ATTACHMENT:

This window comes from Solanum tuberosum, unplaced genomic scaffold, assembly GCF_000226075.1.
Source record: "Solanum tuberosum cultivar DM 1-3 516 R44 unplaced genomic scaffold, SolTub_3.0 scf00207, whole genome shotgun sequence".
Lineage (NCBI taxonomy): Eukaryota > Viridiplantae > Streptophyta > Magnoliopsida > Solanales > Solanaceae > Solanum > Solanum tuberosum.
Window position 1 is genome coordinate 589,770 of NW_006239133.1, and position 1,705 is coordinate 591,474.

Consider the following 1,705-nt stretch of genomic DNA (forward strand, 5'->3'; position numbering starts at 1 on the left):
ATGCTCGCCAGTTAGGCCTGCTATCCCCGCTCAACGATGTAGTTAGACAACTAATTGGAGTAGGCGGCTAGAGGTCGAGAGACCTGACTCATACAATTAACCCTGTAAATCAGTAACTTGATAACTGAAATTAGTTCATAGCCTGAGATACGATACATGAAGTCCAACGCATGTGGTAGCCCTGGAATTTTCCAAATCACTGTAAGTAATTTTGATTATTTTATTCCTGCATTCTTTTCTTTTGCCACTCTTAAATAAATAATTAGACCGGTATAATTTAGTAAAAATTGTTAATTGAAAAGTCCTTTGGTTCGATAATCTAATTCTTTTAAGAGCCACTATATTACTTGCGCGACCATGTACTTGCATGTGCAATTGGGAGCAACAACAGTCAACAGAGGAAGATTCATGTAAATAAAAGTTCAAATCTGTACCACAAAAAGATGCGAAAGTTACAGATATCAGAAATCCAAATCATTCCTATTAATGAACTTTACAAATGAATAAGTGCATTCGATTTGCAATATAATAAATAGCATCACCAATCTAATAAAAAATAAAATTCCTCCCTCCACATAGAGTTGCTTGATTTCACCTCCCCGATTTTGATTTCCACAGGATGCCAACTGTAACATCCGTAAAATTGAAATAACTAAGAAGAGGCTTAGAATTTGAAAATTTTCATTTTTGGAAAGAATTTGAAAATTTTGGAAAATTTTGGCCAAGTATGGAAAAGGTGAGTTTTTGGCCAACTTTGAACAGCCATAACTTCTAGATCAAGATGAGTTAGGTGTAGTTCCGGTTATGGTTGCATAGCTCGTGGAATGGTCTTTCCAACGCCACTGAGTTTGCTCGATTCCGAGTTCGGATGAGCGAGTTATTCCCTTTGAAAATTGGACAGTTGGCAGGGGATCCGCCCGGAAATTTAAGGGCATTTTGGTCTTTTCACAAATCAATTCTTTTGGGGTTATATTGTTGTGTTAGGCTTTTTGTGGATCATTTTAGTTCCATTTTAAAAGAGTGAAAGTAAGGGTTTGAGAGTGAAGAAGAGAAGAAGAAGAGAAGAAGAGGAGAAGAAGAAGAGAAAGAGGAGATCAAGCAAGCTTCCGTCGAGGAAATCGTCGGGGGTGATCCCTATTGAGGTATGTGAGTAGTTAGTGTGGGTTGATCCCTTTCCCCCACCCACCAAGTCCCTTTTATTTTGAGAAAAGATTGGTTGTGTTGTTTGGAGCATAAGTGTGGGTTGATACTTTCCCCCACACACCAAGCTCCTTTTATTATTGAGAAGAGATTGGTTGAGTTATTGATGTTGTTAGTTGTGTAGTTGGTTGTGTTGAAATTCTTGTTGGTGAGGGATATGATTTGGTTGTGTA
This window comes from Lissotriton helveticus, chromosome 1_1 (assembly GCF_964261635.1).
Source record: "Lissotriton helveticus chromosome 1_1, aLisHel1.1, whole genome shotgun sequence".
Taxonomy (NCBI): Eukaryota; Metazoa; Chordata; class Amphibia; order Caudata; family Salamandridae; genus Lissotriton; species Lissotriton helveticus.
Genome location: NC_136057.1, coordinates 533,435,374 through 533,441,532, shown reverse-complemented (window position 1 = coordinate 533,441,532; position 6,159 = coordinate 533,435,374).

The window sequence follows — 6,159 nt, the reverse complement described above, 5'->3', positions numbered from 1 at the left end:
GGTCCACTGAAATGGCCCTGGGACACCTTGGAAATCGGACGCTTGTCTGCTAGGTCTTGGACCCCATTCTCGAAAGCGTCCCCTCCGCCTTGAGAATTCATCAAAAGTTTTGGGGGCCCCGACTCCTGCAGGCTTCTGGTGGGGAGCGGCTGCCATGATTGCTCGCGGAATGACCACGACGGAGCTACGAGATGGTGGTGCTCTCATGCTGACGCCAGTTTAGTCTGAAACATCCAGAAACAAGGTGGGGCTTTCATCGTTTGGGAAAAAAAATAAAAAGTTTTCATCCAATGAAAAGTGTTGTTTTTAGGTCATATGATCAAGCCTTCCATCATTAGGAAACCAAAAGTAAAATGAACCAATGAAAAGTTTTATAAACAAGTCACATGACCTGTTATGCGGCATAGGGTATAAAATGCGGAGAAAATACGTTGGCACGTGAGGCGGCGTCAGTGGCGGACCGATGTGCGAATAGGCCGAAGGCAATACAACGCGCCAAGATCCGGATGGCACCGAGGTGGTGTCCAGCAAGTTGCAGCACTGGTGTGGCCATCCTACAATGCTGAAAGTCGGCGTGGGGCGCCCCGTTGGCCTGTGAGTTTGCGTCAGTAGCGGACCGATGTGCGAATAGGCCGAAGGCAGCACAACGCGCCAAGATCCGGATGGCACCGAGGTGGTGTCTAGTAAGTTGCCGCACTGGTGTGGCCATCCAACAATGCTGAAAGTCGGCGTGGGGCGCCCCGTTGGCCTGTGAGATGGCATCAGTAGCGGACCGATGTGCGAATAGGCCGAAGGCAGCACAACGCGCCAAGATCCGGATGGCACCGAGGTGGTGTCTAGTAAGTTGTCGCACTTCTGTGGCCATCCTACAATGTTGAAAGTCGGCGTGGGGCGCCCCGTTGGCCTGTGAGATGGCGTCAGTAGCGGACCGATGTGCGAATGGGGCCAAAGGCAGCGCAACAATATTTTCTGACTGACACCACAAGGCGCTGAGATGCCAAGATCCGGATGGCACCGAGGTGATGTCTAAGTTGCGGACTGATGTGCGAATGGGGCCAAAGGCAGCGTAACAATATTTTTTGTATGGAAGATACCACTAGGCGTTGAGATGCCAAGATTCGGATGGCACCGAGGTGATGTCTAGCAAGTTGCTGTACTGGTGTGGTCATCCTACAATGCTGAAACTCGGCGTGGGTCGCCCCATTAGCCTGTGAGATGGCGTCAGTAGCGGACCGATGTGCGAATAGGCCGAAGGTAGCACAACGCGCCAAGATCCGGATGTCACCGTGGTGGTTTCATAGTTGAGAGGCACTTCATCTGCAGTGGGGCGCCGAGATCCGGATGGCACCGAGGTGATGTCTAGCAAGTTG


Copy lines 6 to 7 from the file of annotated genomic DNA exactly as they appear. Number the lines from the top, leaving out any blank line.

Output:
ATGCTCGCCAGTTAGGCCTGCTATCCCCGCTCAACGATGTAGTTAGACAACTAATTGGAGTAGGCGGCTAGAGGTCGAGAGACCTGACTCATACAATTAACCCTGTAAATCAGTAACTTGATAACTGAAATTAGTTCATAGCCTGAGATACGATACATGAAGTCCAACGCATGTGGTAGCCCTGGAATTTTCCAAATCACTGTAAGTAATTTTGATTATTTTATTCCTGCATTCTTTTCTTTTGCCACTCTTAAATAAATAATTAGACCGGTATAATTTAGTAAAAATTGTTAATTGAAAAGTCCTTTGGTTCGATAATCTAATTCTTTTAAGAGCCACTATATTACTTGCGCGACCATGTACTTGCATGTGCAATTGGGAGCAACAACAGTCAACAGAGGAAGATTCATGTAAATAAAAGTTCAAATCTGTACCACAAAAAGATGCGAAAGTTACAGATATCAGAAATCCAAATCATTCCTATTAATGAACTTTACAAATGAATAAGTGCATTCGATTTGCAATATAATAAATAGCATCACCAATCTAATAAAAAATAAAATTCCTCCCTCCACATAGAGTTGCTTGATTTCACCTCCCCGATTTTGATTTCCACAGGATGCCAACTGTAACATCCGTAAAATTGAAATAACTAAGAAGAGGCTTAGAATTTGAAAATTTTCATTTTTGGAAAGAATTTGAAAATTTTGGAAAATTTTGGCCAAGTATGGAAAAGGTGAGTTTTTGGCCAACTTTGAACAGCCATAACTTCTAGATCAAGATGAGTTAGGTGTAGTTCCGGTTATGGTTGCATAGCTCGTGGAATGGTCTTTCCAACGCCACTGAGTTTGCTCGATTCCGAGTTCGGATGAGCGAGTTATTCCCTTTGAAAATTGGACAGTTGGCAGGGGATCCGCCCGGAAATTTAAGGGCATTTTGGTCTTTTCACAAATCAATTCTTTTGGGGTTATATTGTTGTGTTAGGCTTTTTGTGGATCATTTTAGTTCCATTTTAAAAGAGTGAAAGTAAGGGTTTGAGAGTGAAGAAGAGAAGAAGAAGAGAAGAAGAGGAGAAGAAGAAGAGAAAGAGGAGATCAAGCAAGCTTCCGTCGAGGAAATCGTCGGGGGTGATCCCTATTGAGGTATGTGAGTAGTTAGTGTGGGTTGATCCCTTTCCCCCACCCACCAAGTCCCTTTTATTTTGAGAAAAGATTGGTTGTGTTGTTTGGAGCATAAGTGTGGGTTGATACTTTCCCCCACACACCAAGCTCCTTTTATTATTGAGAAGAGATTGGTTGAGTTATTGATGTTGTTAGTTGTGTAGTTGGTTGTGTTGAAATTCTTGTTGGTGAGGGATATGATTTGGTTGTGTA
This window comes from Lissotriton helveticus, chromosome 1_1 (assembly GCF_964261635.1).